Cafe culture Lakeland style at Mathilde’s

Café culture in the Lake District has moved to a new level this summer with the opening of Mathilde’s at the Heaton Cooper Studio in Grasmere.

It’s a café which is an integral part of the long-established gallery where even the light shades are works of art and a glass door leads to exciting exhibition space.

Mathilde was the young country girl from Norway who fell in love with an English painter and together they founded a dynasty of great landscape artists. Naming the café after her is a fitting tribute to the woman who played a quietly supportive role in the life of Alfred Heaton Cooper, and gave birth to their son, William. The father and son became known as the most famous of the English landscape artists of their respective generations. Her grandson, Julian Cooper, is now Britain’s foremost painter of mountain scenes and it’s his exhibition on show there now.


But the food is also causing a stir in the Lakes where the celebrations are under way in the new World Heritage Site; as the Lake District Centre for the Interpretation of Landscape, the Heaton Cooper studio was one of the original stakeholders in the bid by the National Park. Now the studio and café have a new team already winning praise for the menu and the style.

Newly appointed head chef Rob McGill, previously sous chef at the Forest Side restaurant, is joined by studio and café manager Nicola Tickle. McGill began his career on the Cumbrian Tourism chef apprentice programme, and subsequently worked at The Wild Boar, the Low Wood, and Rothay Garden in Grasmere. He did a five year stint at Harvey Nichols in Manchester, eventually as sous chef, before joining the Forest Side. He’s developing a distinctive Scandinavian influence now at Mathilde’s.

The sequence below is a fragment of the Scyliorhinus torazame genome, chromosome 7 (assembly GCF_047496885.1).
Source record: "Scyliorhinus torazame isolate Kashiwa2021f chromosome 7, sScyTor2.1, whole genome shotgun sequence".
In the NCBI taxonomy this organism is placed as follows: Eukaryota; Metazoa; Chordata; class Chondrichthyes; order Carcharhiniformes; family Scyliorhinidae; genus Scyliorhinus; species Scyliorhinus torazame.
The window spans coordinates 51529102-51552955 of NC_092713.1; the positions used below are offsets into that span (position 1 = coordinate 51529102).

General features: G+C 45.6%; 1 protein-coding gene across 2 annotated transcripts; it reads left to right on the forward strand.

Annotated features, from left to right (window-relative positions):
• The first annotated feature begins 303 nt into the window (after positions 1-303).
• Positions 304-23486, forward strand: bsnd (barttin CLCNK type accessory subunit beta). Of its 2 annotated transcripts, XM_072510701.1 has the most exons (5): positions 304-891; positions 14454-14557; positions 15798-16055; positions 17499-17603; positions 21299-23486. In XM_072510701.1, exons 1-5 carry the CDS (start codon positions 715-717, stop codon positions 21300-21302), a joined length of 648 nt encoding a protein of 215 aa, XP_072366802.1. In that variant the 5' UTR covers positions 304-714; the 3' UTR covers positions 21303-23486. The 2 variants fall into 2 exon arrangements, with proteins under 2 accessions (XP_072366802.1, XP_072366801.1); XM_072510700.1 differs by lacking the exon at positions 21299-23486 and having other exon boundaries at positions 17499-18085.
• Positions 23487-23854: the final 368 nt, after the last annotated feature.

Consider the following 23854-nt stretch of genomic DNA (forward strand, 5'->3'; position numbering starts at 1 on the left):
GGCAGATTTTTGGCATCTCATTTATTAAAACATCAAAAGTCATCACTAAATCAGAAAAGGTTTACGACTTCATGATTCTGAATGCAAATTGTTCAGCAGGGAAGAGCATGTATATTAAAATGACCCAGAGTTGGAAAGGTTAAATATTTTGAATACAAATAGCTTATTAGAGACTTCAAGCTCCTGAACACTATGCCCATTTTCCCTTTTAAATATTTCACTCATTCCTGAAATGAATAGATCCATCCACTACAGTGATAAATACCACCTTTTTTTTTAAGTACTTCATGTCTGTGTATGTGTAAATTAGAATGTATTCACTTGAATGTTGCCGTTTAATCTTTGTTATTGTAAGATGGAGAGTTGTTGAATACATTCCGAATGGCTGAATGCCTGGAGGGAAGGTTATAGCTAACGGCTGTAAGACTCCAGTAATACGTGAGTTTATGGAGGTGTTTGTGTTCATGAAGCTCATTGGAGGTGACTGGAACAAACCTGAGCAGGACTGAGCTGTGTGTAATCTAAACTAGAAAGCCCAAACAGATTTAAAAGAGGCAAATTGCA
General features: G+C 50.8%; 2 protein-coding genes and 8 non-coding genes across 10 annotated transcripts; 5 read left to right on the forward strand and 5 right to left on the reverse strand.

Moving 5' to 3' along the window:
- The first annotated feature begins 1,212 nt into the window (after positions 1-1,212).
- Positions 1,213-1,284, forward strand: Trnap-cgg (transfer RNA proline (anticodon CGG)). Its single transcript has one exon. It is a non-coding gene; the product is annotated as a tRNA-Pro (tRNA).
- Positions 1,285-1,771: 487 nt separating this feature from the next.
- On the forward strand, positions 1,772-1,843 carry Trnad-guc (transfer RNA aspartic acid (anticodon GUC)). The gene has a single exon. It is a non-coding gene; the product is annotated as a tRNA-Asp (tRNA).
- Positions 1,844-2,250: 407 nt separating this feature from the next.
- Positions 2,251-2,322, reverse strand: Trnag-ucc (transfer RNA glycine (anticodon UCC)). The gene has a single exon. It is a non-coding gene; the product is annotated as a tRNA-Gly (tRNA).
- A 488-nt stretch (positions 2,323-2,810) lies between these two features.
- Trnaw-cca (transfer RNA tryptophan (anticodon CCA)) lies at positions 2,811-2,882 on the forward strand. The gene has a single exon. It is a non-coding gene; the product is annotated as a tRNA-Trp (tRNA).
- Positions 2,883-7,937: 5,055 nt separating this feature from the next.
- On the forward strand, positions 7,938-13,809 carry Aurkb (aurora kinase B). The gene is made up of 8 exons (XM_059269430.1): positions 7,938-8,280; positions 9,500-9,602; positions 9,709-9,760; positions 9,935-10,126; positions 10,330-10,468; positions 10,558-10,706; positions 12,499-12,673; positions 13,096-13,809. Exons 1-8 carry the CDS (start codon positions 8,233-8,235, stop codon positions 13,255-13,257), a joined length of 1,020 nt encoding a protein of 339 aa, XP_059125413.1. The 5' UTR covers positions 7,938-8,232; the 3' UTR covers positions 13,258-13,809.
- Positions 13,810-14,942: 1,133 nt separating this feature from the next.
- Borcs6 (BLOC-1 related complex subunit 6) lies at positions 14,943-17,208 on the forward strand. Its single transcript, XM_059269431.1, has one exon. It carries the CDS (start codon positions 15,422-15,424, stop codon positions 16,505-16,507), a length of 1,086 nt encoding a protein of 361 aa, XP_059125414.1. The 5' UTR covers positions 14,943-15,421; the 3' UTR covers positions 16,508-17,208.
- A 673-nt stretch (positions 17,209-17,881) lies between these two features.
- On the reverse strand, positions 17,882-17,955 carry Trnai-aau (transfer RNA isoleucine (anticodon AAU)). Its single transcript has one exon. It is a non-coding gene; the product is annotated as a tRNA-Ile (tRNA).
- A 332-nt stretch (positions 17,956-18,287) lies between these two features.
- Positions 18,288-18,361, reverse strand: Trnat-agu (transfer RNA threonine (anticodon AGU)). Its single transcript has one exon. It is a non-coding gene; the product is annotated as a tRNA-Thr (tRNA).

Nicola Tickle

rob the chef

Chef Rob McGill

Nicola Tickle has worked at the famous Lakes pub and restaurant, the Drunken Duck, before joining Wildsmith Hotels at Hipping Hall and the Ryebeck in Windermere. “This is a wonderful opportunity,” she says. “The Heaton Cooper Studio has always had a special place at the heart of Grasmere but now Mathilde’s adds a really exciting new dimension.”

It’s been a labour of love for studio director Becky Heaton Cooper, Mathilde’s great grand-daughter. “Mathilde was the love of Alfred’s life,” she says. “It really was a love match. Alfred was the centre of her world, and we think it’s wonderful to have her name here now at the centre of our new expansion.”

admiring Julian's work

  • The first major event at Mathilde’s and the new gallery was the official opening of Full Circle, the last in a trio of exhibitions showing the work of Julian Cooper, Britain’s foremost living mountain artist, to mark his 70th  Julian, the son of William Heaton Cooper and grandson of Alfred Heaton Cooper, has seen two other major exhibitions this year.  A London exhibition, Upstream, ran at  Art Space Gallery in the spring, devoted to new paintings on the theme of going upstream from Cockermouth, his home town. And in Kendal, the Abbot Hall Art Gallery had an exhibition of more than 30 monumental paintings from Cooper’s extensive output over 45 years and reflecting the artist’s travels. The Grasmere exhibition, which will run throughout the summer, includes previously unseen work covering a range of time and subjects, including urban scenes set in different European cities .
  • See also this about Full Circle

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